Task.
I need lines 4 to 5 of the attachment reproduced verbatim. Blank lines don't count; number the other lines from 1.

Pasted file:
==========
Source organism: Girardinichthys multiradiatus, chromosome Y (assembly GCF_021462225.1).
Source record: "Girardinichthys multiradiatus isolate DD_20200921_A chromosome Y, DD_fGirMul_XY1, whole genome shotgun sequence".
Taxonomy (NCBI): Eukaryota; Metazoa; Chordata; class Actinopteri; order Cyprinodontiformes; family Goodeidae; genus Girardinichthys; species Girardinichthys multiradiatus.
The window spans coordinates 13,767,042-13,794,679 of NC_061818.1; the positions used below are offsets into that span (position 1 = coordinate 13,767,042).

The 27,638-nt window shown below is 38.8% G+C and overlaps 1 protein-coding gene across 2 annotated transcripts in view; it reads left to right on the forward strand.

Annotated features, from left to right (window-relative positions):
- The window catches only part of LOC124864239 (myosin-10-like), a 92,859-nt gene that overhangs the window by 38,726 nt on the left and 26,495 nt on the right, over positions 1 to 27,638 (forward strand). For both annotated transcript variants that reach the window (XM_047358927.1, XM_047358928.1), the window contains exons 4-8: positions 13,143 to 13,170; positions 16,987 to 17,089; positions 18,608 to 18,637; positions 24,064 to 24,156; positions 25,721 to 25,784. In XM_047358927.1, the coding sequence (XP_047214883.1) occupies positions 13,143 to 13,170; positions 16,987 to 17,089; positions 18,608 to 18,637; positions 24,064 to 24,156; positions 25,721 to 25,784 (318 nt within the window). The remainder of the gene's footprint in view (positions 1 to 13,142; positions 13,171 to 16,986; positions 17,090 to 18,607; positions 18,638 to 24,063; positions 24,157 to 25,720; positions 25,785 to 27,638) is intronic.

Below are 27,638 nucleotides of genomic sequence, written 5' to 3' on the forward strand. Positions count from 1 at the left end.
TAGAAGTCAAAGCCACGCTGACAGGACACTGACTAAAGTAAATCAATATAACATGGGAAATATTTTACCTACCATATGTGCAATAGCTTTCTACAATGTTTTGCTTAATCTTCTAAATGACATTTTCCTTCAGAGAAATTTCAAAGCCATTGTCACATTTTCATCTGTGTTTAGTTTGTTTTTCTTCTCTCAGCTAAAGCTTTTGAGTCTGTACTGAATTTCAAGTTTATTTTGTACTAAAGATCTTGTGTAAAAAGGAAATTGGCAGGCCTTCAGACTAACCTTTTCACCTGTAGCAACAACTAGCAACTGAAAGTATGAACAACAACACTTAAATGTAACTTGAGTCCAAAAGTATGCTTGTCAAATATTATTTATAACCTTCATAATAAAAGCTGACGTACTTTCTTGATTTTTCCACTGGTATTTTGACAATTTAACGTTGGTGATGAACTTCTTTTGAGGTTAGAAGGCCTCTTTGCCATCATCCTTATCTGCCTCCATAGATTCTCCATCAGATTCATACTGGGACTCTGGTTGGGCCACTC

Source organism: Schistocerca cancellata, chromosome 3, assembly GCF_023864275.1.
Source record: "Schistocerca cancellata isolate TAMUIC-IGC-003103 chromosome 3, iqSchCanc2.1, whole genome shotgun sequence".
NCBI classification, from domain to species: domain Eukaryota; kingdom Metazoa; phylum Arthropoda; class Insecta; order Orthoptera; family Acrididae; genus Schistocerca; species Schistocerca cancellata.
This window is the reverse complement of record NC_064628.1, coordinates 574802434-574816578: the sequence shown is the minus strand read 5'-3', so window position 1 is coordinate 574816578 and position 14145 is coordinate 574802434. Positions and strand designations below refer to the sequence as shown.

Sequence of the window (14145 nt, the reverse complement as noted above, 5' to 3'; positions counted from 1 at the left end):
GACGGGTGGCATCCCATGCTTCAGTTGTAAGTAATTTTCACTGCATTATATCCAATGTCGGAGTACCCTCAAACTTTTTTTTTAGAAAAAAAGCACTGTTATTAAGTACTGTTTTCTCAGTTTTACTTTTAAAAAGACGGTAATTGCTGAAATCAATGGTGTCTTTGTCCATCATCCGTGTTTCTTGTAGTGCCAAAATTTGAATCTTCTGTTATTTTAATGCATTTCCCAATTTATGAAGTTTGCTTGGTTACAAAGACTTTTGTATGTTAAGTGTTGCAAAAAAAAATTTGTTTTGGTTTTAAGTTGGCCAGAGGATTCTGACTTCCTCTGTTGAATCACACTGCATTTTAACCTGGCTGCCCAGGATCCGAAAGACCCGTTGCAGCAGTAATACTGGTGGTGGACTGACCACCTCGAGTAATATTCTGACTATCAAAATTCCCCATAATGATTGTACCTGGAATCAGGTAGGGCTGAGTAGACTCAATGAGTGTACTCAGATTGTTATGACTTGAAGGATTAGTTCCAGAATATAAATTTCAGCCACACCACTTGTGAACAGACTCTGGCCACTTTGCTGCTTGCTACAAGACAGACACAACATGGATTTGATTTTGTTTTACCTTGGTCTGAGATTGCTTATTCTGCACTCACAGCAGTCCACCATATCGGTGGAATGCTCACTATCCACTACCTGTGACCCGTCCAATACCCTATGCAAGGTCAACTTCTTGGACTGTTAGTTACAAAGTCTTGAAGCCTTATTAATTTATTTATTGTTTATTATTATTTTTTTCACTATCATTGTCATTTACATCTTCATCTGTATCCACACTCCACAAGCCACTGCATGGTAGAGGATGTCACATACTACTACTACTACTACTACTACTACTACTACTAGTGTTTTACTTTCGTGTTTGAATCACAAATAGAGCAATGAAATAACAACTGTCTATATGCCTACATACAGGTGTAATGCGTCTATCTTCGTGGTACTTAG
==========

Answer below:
The window spans coordinates 13,767,042-13,794,679 of NC_061818.1; the positions used below are offsets into that span (position 1 = coordinate 13,767,042).

The 27,638-nt window shown below is 38.8% G+C and overlaps 1 protein-coding gene across 2 annotated transcripts in view; it reads left to right on the forward strand.